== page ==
Levels

There was one significant weakness in the performance of the Sony WF-1000XM3 earphones. And for that weakness I blame Europe. You see, much of my digital music started life on CDs, and they are CDs I’ve been collecting since the early 1980s. These days most music is “normalised”, and even dynamically compressed somewhat so as to play back at a high average level. But that wasn’t the case in those days. Quite a few of my CDs peak at several decibels below the full scale available in digital audio. Their average level is much, much lower.

Now the Europeans, intent on protecting the hearing of the kiddies above all, have introduced stringent rules regarding the maximum levels that headphones should produce. And they are based on certain assumptions about music levels. The net effect is that they limit not only the maximum level that headphones are allowed to produce, but the maximum gain that they can apply to the signal.

Sony is a good corporate citizen, so it complies with the laws of the various lands. And for an international product such as the Sony WF-1000XM3 earphones, that ends up being the most restrictive international standard. That is, Europe.

I have something more than 60GB of music on my phone. And on a number of occasions I stopped playing what was there and streaming the remastered version from Spotify instead in order to listen at a satisfying level.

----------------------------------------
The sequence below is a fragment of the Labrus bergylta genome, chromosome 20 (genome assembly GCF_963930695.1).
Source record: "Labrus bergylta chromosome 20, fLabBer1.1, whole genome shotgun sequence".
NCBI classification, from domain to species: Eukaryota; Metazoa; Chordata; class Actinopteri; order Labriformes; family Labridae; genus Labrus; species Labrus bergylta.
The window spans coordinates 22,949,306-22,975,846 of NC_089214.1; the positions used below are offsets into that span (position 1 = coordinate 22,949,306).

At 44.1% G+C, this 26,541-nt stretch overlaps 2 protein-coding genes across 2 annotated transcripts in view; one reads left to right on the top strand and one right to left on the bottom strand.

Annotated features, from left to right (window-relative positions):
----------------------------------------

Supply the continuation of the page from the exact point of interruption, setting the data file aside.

UPDATE: Latency

A commenter notes that this review didn’t initially address the issue of latency. That is, the delay between the audio signal being produced in the device and it being reproduced in the earphones.

That’s a hard thing to assess in earbuds. I will note that Sony says that the QN1e chip reduces latency. I’ve been looking at latency issues for years, and have found that it is very difficult to assess unless the delay is well over a hundred milliseconds.

To try to get some kind of handle on it, I installed a metronome app on my phone and tried comparing several sets of Bluetooth ear gear with the phone’s built-in speaker. I could not tell any difference between the Sony buds and the speaker, nor between it and the current Bose noise reducing headphones. The sound of the metronome aligned as close to perfectly with the visual indicator as I could perceive. My sense that it may have been a little more perfect with noise cancellation switched off, but since we’re right at the limits of perception, that could well be my imagination.

And all that depends on the latency, if any, in the phone’s display. If it’s delayed, then a close match between sound and picture could be indicative of greater delay.

Conclusion

That quibble aside – it really only matters if your music collection comes from older CDs – I think everyone would be impressed with the Sony WF-1000XM3 in-ear buds. They sound first class, do a great on the noise cancellation and have a very long battery life. And they look really good.

Sony’s site for this product is here.

Sony WF-1000XM3 wireless noise cancelling headphones
Name: Sony WF-1000XM3 true wireless noise cancelling headphones Price (RRP): $399.95 Manufacturer: Sony
Excellent noise reductionVery good sound qualityLong battery life
Be careful around water
Features
Value for money
Performance
Ease of use
Design
4.6Overall Score